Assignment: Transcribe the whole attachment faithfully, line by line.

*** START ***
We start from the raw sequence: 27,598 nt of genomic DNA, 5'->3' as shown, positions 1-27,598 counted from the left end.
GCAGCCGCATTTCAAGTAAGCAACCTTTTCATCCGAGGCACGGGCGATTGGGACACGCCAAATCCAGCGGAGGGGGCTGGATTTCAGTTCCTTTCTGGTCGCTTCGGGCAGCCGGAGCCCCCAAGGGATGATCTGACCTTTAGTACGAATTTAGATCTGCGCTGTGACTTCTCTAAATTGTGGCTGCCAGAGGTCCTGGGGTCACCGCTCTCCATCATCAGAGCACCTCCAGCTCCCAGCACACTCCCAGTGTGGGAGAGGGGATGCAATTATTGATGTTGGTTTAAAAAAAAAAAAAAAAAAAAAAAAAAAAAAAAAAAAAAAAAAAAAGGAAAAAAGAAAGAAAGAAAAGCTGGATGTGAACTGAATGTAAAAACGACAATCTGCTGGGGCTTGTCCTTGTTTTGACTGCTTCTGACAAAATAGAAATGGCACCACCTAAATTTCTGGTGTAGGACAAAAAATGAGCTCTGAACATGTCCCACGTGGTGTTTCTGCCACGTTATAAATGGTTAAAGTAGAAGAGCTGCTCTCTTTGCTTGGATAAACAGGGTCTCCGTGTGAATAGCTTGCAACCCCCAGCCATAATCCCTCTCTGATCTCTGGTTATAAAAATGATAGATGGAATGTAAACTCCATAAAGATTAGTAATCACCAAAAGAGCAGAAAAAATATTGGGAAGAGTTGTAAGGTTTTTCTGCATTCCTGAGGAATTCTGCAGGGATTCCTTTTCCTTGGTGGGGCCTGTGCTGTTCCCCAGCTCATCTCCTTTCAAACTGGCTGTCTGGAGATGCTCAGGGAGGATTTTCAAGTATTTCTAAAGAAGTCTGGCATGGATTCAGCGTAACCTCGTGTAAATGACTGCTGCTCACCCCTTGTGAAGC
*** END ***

We start from the raw sequence: 27,598 nt of genomic DNA, 5'->3' as shown, positions 1-27,598 counted from the left end.
GCAGCCGCATTTCAAGTAAGCAACCTTTTCATCCGAGGCACGGGCGATTGGGACACGCCAAATCCAGCGGAGGGGGCTGGATTTCAGTTCCTTTCTGGTCGCTTCGGGCAGCCGGAGCCCCCAAGGGATGATCTGACCTTTAGTACGAATTTAGATCTGCGCTGTGACTTCTCTAAATTGTGGCTGCCAGAGGTCCTGGGGTCACCGCTCTCCATCATCAGAGCACCTCCAGCTCCCAGCACACTCCCAGTGTGGGAGAGGGGATGCAATTATTGATGTTGGTTTAAAAAAAAAAAAAAAAAAAAAAAAAAAAAAAAAAAAAAAAAAAAAGGAAAAAAGAAAGAAAGAAAAGCTGGATGTGAACTGAATGTAAAAACGACAATCTGCTGGGGCTTGTCCTTGTTTTGACTGCTTCTGACAAAATAGAAATGGCACCACCTAAATTTCTGGTGTAGGACAAAAAATGAGCTCTGAACATGTCCCACGTGGTGTTTCTGCCACGTTATAAATGGTTAAAGTAGAAGAGCTGCTCTCTTTGCTTGGATAAACAGGGTCTCCGTGTGAATAGCTTGCAACCCCCAGCCATAATCCCTCTCTGATCTCTGGTTATAAAAATGATAGATGGAATGTAAACTCCATAAAGATTAGTAATCACCAAAAGAGCAGAAAAAATATTGGGAAGAGTTGTAAGGTTTTTCTGCATTCCTGAGGAATTCTGCAGGGATTCCTTTTCCTTGGTGGGGCCTGTGCTGTTCCCCAGCTCATCTCCTTTCAAACTGGCTGTCTGGAGATGCTCAGGGAGGATTTTCAAGTATTTCTAAAGAAGTCTGGCATGGATTCAGCGTAACCTCGTGTAAATGACTGCTGCTCACCCCTTGTGAAGC